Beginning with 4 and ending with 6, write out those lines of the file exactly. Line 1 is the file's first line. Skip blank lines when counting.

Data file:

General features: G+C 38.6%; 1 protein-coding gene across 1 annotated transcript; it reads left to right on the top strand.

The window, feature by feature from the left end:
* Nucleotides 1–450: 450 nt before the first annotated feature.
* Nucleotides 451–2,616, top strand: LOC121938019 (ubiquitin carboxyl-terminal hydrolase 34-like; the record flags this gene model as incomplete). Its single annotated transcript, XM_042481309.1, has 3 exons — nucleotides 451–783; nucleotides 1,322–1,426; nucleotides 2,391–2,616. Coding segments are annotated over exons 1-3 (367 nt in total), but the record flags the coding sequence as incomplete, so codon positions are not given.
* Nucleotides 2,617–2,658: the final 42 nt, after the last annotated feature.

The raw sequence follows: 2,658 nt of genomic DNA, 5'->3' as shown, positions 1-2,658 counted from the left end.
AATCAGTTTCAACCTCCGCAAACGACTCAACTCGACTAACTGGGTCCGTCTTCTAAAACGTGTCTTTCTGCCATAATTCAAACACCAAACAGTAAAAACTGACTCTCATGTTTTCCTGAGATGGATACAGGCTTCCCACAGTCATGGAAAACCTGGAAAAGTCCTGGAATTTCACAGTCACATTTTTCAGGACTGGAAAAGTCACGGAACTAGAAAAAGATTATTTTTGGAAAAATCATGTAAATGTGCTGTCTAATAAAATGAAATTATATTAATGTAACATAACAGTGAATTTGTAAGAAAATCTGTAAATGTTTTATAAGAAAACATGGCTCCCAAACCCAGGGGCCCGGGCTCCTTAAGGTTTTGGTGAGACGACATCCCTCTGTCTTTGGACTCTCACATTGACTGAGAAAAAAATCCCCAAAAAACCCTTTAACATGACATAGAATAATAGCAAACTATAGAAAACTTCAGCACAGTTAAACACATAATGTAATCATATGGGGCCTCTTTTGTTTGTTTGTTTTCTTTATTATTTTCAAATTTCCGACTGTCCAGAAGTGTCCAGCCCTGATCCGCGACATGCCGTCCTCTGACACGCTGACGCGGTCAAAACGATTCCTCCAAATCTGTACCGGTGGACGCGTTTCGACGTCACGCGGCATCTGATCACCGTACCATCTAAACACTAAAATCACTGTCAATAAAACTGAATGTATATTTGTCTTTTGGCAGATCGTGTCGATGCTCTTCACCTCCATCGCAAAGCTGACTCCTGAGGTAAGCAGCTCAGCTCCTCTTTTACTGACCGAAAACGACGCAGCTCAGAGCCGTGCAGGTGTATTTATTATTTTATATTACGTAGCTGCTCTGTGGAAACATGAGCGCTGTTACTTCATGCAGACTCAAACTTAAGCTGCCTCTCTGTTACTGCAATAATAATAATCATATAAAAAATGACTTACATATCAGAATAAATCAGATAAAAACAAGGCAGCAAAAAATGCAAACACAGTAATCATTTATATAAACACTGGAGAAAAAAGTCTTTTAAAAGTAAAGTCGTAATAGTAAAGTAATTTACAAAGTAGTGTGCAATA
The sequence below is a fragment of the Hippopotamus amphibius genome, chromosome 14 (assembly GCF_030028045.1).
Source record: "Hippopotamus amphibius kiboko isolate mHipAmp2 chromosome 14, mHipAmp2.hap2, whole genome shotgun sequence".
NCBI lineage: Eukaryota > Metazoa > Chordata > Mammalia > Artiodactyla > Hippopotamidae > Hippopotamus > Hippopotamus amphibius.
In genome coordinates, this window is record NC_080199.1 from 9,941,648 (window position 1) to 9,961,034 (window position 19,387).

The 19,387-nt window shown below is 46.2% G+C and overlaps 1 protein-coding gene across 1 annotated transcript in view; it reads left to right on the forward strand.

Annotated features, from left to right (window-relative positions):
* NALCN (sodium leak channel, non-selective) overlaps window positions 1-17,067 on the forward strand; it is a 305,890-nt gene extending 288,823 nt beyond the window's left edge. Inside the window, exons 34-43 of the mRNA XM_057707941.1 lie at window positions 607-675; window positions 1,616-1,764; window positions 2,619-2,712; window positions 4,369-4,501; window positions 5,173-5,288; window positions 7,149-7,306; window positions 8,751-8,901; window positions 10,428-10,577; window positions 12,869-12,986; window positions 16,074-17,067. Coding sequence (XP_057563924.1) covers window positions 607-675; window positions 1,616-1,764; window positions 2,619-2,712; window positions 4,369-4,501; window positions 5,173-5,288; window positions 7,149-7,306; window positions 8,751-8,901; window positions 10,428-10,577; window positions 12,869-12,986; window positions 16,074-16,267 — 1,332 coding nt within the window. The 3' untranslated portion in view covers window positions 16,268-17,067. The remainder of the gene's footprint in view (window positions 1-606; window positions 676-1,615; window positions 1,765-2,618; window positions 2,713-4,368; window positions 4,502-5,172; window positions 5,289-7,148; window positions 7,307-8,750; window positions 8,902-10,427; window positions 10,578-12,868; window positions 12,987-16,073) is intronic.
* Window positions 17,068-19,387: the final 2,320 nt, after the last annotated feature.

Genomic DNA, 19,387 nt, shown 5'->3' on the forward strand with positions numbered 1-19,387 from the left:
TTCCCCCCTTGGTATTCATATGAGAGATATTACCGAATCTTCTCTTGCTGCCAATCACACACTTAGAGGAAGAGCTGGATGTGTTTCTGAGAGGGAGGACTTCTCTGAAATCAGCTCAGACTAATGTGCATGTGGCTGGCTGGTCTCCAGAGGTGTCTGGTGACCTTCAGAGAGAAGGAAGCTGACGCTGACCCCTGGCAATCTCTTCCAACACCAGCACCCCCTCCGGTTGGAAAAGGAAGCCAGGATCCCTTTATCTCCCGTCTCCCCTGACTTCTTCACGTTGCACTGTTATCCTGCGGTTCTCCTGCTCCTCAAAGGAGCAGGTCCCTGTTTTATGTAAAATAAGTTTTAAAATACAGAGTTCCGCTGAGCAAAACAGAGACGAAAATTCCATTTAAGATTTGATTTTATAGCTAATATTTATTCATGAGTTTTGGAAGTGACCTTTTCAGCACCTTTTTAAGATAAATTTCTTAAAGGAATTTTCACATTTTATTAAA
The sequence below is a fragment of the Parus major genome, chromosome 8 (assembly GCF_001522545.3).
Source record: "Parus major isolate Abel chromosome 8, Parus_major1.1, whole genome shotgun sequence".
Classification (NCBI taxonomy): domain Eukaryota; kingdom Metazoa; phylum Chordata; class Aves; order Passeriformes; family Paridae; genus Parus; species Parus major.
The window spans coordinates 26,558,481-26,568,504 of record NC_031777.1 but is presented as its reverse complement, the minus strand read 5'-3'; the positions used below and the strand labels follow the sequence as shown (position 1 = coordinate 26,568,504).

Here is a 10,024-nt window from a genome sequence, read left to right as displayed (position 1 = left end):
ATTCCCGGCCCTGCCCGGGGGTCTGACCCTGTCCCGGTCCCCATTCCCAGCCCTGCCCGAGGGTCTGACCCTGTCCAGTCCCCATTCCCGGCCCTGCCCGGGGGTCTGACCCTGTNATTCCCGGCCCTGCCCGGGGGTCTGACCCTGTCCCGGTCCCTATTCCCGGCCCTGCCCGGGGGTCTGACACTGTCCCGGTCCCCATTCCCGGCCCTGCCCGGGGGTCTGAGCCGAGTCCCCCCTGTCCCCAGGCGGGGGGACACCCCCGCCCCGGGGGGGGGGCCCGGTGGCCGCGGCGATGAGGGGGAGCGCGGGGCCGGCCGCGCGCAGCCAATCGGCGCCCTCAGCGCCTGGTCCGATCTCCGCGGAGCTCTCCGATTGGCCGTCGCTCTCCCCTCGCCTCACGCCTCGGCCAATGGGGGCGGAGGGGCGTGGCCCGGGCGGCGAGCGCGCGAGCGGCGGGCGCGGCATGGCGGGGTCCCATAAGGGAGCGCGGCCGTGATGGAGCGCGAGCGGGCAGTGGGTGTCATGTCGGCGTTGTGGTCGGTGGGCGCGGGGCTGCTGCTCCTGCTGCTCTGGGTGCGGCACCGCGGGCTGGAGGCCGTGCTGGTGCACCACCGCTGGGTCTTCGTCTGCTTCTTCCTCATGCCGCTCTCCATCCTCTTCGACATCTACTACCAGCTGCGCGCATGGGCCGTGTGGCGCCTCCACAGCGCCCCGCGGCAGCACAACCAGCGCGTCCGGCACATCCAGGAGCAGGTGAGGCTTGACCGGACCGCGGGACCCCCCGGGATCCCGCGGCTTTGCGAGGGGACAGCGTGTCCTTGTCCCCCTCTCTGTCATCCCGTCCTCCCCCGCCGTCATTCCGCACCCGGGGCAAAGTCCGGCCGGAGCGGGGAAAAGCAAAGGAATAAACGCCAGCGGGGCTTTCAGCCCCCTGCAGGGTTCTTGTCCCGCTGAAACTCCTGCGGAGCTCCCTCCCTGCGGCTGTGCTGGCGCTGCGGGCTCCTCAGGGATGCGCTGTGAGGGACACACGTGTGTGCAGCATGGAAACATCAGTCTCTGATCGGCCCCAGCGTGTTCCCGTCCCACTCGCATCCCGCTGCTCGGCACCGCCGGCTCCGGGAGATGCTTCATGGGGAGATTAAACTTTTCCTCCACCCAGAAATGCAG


* Nucleotides 451–2,616, top strand: LOC121938019 (ubiquitin carboxyl-terminal hydrolase 34-like; the record flags this gene model as incomplete). Its single annotated transcript, XM_042481309.1, has 3 exons — nucleotides 451–783; nucleotides 1,322–1,426; nucleotides 2,391–2,616. Coding segments are annotated over exons 1-3 (367 nt in total), but the record flags the coding sequence as incomplete, so codon positions are not given.
* Nucleotides 2,617–2,658: the final 42 nt, after the last annotated feature.

The raw sequence follows: 2,658 nt of genomic DNA, 5'->3' as shown, positions 1-2,658 counted from the left end.